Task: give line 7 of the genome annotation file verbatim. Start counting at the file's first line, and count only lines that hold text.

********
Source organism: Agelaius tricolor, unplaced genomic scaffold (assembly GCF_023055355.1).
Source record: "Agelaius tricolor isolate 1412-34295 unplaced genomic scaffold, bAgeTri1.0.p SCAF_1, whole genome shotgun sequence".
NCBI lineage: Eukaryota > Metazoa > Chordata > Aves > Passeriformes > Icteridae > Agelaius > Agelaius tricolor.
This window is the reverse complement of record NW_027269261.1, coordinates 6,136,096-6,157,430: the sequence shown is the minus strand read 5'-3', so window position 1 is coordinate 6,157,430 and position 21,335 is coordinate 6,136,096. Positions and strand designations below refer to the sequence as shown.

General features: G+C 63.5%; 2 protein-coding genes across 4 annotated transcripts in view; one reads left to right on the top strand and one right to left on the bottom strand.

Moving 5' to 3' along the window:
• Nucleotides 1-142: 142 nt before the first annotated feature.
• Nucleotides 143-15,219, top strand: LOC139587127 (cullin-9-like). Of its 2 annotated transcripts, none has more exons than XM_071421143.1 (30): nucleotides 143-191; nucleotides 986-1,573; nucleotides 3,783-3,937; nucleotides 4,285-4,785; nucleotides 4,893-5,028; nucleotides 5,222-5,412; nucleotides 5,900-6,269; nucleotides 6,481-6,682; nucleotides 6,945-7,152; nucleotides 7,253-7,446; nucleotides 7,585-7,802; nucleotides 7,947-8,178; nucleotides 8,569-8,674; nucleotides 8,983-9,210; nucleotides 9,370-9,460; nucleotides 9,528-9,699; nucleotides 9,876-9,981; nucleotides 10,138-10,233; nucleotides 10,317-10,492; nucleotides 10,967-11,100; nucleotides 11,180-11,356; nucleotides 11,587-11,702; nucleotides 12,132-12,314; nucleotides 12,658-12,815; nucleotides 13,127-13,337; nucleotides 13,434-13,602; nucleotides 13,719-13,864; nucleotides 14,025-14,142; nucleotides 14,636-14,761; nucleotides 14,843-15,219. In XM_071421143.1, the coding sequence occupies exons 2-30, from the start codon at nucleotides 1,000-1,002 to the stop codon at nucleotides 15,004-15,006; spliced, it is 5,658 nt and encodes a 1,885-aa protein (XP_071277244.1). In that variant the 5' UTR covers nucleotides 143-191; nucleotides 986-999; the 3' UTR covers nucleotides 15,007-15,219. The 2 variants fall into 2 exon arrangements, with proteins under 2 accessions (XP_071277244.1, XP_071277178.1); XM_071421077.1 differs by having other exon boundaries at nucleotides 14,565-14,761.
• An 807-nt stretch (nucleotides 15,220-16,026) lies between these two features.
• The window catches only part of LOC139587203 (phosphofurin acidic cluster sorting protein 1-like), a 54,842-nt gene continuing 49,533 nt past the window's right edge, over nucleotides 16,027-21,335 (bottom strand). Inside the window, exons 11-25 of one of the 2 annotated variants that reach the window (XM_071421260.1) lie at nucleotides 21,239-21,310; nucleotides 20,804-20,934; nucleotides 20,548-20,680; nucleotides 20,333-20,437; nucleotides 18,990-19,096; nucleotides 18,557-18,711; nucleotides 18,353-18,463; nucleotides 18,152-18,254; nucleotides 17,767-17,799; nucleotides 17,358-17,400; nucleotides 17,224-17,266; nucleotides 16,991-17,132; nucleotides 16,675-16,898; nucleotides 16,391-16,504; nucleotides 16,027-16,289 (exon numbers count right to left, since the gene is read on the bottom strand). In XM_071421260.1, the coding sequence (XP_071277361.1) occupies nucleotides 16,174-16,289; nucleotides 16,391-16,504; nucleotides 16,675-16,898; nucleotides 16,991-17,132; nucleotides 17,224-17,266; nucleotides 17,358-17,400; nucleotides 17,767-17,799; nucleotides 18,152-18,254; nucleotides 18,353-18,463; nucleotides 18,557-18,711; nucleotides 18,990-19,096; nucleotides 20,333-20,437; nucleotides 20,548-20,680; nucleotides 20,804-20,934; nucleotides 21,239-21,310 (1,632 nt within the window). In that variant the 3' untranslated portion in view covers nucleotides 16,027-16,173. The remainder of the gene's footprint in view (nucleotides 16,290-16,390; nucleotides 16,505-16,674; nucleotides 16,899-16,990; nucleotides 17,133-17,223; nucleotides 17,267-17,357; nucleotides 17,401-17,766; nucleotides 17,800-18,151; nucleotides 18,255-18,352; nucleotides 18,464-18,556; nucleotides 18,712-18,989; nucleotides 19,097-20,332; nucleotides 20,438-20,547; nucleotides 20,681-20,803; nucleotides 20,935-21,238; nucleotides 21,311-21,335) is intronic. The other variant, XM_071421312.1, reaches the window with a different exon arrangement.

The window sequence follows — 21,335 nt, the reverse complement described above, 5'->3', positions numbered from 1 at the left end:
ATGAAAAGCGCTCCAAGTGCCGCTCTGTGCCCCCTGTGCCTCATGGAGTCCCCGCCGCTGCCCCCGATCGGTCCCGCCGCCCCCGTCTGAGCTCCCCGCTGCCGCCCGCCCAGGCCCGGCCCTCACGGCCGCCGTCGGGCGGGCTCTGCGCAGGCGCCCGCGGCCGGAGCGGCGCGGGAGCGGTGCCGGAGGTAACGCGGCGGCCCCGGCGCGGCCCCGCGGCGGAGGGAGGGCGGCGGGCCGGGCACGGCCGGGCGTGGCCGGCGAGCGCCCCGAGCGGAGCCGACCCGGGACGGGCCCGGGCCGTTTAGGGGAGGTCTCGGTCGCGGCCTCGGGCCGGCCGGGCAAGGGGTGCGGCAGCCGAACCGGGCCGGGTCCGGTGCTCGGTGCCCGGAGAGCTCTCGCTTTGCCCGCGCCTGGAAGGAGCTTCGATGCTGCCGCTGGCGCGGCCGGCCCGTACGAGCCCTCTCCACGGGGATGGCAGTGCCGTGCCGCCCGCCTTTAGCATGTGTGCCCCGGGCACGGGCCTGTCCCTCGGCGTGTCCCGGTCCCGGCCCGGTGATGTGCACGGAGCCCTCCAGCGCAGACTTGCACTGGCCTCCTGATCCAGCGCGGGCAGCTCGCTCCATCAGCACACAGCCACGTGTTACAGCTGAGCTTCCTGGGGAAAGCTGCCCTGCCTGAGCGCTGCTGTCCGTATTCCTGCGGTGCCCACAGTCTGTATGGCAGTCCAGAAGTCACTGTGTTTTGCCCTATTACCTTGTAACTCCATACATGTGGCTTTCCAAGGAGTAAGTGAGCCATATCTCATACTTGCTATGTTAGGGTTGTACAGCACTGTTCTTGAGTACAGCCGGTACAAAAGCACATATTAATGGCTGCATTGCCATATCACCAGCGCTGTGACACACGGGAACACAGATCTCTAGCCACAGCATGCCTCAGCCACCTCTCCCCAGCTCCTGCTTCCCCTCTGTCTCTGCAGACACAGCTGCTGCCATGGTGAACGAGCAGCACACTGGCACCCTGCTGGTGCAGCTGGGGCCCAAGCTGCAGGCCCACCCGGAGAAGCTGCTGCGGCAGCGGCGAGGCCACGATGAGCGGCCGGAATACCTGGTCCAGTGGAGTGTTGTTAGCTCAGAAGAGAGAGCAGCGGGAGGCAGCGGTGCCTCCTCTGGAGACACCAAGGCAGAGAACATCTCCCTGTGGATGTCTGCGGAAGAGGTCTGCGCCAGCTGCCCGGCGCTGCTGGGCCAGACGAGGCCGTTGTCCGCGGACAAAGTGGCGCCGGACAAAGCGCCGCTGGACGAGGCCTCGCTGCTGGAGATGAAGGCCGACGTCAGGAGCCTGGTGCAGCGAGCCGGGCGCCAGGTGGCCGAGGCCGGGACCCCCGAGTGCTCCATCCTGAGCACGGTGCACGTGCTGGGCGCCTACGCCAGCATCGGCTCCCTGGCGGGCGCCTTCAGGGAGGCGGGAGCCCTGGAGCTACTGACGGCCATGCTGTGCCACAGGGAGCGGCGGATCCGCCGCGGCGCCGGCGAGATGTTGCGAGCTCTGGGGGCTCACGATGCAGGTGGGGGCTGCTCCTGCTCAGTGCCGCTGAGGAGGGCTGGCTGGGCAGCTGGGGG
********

• Nucleotides 1-142: 142 nt before the first annotated feature.